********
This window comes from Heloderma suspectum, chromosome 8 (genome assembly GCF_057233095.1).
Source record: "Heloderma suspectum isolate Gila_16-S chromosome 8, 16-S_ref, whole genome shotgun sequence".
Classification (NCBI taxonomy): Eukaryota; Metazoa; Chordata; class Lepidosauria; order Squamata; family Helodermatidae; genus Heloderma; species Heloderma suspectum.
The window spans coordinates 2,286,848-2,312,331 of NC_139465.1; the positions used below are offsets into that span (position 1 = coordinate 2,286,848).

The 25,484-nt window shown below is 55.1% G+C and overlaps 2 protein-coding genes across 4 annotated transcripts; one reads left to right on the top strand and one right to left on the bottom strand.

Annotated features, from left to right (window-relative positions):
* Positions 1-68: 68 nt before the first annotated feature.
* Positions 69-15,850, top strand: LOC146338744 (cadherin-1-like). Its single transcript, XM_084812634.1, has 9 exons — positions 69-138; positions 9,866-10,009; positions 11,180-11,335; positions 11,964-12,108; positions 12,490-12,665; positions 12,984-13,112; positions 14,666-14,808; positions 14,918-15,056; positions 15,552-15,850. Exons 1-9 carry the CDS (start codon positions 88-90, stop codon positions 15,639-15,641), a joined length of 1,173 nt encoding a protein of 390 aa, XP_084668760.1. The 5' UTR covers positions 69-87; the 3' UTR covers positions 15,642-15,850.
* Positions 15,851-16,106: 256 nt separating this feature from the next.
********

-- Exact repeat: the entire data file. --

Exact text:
This window comes from Heloderma suspectum, chromosome 8 (genome assembly GCF_057233095.1).
Source record: "Heloderma suspectum isolate Gila_16-S chromosome 8, 16-S_ref, whole genome shotgun sequence".
Classification (NCBI taxonomy): Eukaryota; Metazoa; Chordata; class Lepidosauria; order Squamata; family Helodermatidae; genus Heloderma; species Heloderma suspectum.
The window spans coordinates 2,286,848-2,312,331 of NC_139465.1; the positions used below are offsets into that span (position 1 = coordinate 2,286,848).

The 25,484-nt window shown below is 55.1% G+C and overlaps 2 protein-coding genes across 4 annotated transcripts; one reads left to right on the top strand and one right to left on the bottom strand.

Annotated features, from left to right (window-relative positions):
* Positions 1-68: 68 nt before the first annotated feature.
* Positions 69-15,850, top strand: LOC146338744 (cadherin-1-like). Its single transcript, XM_084812634.1, has 9 exons — positions 69-138; positions 9,866-10,009; positions 11,180-11,335; positions 11,964-12,108; positions 12,490-12,665; positions 12,984-13,112; positions 14,666-14,808; positions 14,918-15,056; positions 15,552-15,850. Exons 1-9 carry the CDS (start codon positions 88-90, stop codon positions 15,639-15,641), a joined length of 1,173 nt encoding a protein of 390 aa, XP_084668760.1. The 5' UTR covers positions 69-87; the 3' UTR covers positions 15,642-15,850.
* Positions 15,851-16,106: 256 nt separating this feature from the next.